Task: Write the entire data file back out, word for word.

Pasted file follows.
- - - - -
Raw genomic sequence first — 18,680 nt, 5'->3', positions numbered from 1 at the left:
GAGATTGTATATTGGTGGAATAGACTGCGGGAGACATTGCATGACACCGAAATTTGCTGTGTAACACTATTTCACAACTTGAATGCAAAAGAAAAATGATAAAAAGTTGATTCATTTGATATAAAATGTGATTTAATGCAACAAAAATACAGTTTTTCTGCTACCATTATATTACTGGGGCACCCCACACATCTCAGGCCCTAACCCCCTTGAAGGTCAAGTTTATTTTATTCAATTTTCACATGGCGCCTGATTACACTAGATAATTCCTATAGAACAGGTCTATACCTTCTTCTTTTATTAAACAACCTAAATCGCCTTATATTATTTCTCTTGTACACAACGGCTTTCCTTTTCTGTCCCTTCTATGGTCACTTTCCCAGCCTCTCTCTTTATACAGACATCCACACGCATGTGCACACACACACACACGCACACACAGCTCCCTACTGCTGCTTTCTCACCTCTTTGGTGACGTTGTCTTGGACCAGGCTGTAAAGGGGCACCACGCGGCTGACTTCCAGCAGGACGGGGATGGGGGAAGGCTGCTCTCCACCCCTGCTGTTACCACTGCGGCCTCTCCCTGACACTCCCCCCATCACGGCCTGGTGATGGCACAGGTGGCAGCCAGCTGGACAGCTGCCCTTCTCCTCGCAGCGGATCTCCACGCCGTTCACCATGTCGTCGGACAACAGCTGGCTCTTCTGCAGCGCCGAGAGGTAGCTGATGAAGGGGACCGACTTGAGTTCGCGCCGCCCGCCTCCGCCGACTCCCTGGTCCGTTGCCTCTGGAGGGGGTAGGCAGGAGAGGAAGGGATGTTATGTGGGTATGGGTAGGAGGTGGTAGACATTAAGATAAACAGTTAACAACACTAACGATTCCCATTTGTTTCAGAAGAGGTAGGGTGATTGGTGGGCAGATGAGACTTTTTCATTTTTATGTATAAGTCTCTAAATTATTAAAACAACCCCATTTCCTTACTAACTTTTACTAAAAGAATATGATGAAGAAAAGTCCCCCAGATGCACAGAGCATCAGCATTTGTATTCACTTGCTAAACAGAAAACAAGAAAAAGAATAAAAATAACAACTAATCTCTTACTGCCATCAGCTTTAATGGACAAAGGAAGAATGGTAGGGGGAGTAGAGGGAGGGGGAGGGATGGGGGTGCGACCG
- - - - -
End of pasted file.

Raw genomic sequence first — 18,680 nt, 5'->3', positions numbered from 1 at the left:
GAGATTGTATATTGGTGGAATAGACTGCGGGAGACATTGCATGACACCGAAATTTGCTGTGTAACACTATTTCACAACTTGAATGCAAAAGAAAAATGATAAAAAGTTGATTCATTTGATATAAAATGTGATTTAATGCAACAAAAATACAGTTTTTCTGCTACCATTATATTACTGGGGCACCCCACACATCTCAGGCCCTAACCCCCTTGAAGGTCAAGTTTATTTTATTCAATTTTCACATGGCGCCTGATTACACTAGATAATTCCTATAGAACAGGTCTATACCTTCTTCTTTTATTAAACAACCTAAATCGCCTTATATTATTTCTCTTGTACACAACGGCTTTCCTTTTCTGTCCCTTCTATGGTCACTTTCCCAGCCTCTCTCTTTATACAGACATCCACACGCATGTGCACACACACACACACGCACACACAGCTCCCTACTGCTGCTTTCTCACCTCTTTGGTGACGTTGTCTTGGACCAGGCTGTAAAGGGGCACCACGCGGCTGACTTCCAGCAGGACGGGGATGGGGGAAGGCTGCTCTCCACCCCTGCTGTTACCACTGCGGCCTCTCCCTGACACTCCCCCCATCACGGCCTGGTGATGGCACAGGTGGCAGCCAGCTGGACAGCTGCCCTTCTCCTCGCAGCGGATCTCCACGCCGTTCACCATGTCGTCGGACAACAGCTGGCTCTTCTGCAGCGCCGAGAGGTAGCTGATGAAGGGGACCGACTTGAGTTCGCGCCGCCCGCCTCCGCCGACTCCCTGGTCCGTTGCCTCTGGAGGGGGTAGGCAGGAGAGGAAGGGATGTTATGTGGGTATGGGTAGGAGGTGGTAGACATTAAGATAAACAGTTAACAACACTAACGATTCCCATTTGTTTCAGAAGAGGTAGGGTGATTGGTGGGCAGATGAGACTTTTTCATTTTTATGTATAAGTCTCTAAATTATTAAAACAACCCCATTTCCTTACTAACTTTTACTAAAAGAATATGATGAAGAAAAGTCCCCCAGATGCACAGAGCATCAGCATTTGTATTCACTTGCTAAACAGAAAACAAGAAAAAGAATAAAAATAACAACTAATCTCTTACTGCCATCAGCTTTAATGGACAAAGGAAGAATGGTAGGGGGAGTAGAGGGAGGGGGAGGGATGGGGGTGCGACCG